Looking at technology, there are many potential ideals from which to take a description of its form, but perhaps the most important is the “machine.” Something technological ought to be distinctly inorganic, metallic, angular, hard, and powerful like a factory machine. A technology theorist might emphasize that a technological artifact is something made within certain engineering tolerances with certain pieces fixed and certain pieces allowed to move in specified channels.

On the other hand, a broader view of technology would allow for the existence of “social technology.” Such a view might emphasize not only the inorganic but also the ways that human beings are able to shape whole ecosystems. One example is the Native Americans of the Pacific coast, who skillfully used forest fires to control their environment. A more contemporary example might be the factory farm, in which the vicissitudes of nature are regularized by human ingenuity (although not without creating new problems). What these examples show is an imposition of regularity on the irregular rather than any superficial aspect. Nevertheless, they constitute a formal explanation of technology.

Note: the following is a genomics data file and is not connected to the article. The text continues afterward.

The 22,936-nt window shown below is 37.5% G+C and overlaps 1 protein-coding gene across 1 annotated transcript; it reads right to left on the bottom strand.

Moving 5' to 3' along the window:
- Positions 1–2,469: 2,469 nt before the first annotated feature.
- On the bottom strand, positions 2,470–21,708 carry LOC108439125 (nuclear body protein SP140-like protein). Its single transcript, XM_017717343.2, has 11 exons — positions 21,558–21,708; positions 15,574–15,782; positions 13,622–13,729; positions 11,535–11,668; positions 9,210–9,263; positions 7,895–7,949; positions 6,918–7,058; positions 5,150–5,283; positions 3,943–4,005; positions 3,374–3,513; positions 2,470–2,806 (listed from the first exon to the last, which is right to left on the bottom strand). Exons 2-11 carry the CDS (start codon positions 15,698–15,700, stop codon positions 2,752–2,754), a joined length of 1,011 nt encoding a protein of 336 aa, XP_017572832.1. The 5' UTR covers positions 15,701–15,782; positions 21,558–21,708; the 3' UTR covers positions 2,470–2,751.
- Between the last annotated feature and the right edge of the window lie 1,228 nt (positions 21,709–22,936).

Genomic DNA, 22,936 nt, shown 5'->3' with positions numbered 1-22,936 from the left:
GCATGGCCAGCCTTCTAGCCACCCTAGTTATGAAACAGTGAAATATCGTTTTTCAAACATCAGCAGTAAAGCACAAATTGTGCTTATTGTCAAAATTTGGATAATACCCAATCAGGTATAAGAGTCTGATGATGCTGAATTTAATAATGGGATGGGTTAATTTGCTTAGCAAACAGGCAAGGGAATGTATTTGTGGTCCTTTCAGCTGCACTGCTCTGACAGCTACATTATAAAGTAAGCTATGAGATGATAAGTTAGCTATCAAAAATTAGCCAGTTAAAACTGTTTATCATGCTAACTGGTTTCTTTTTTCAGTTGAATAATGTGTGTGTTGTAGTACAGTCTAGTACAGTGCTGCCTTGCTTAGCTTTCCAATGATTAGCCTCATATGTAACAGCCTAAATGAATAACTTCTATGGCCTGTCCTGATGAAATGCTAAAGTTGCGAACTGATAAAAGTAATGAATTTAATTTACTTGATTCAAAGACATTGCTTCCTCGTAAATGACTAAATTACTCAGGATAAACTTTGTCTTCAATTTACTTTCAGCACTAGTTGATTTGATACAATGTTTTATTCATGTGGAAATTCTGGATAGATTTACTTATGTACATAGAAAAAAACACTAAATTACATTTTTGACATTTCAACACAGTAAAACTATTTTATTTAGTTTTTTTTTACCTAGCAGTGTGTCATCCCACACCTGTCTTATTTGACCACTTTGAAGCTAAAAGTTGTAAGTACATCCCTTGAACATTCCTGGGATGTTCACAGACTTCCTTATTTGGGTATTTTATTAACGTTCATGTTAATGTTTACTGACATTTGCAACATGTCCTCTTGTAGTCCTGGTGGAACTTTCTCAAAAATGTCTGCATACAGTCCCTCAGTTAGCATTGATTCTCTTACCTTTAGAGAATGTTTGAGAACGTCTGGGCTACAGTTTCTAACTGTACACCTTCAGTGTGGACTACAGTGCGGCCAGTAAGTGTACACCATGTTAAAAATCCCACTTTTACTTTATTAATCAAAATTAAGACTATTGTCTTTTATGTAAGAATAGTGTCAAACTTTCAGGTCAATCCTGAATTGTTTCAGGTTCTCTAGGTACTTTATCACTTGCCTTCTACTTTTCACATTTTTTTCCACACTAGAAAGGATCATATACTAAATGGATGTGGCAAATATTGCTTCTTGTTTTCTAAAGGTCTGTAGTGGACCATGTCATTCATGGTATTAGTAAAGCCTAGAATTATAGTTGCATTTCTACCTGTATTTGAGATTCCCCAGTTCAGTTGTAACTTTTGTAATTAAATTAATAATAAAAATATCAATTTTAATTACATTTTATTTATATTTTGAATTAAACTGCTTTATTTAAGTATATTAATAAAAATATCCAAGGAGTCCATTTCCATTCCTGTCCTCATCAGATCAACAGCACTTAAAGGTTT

Whichever specific formal theory one favors for art or technology, it is clear that existence of such a vast range of theories casts doubt on the viability any particular one. Such theories are transparently subject to the passing whims of history and clearly enshrine the tastes of their creators. When painters paint colorful canvases, the critics praise vividness; when painters paint subdued canvases, the critics praise restraint. In one age the paradigmatic technological artifact is the spear; in the next, the compass; in the next, the clock; in the next, the engine; in the next, the computer. Each theory has too specific of a vision of what a proper form is to be very lasting. At the same time, as we shall see, these theories fall short by neglecting the particularity of the object. To make a more particular theory, we must focus on the material cause, and to make a more general theory, we must focus on the final cause.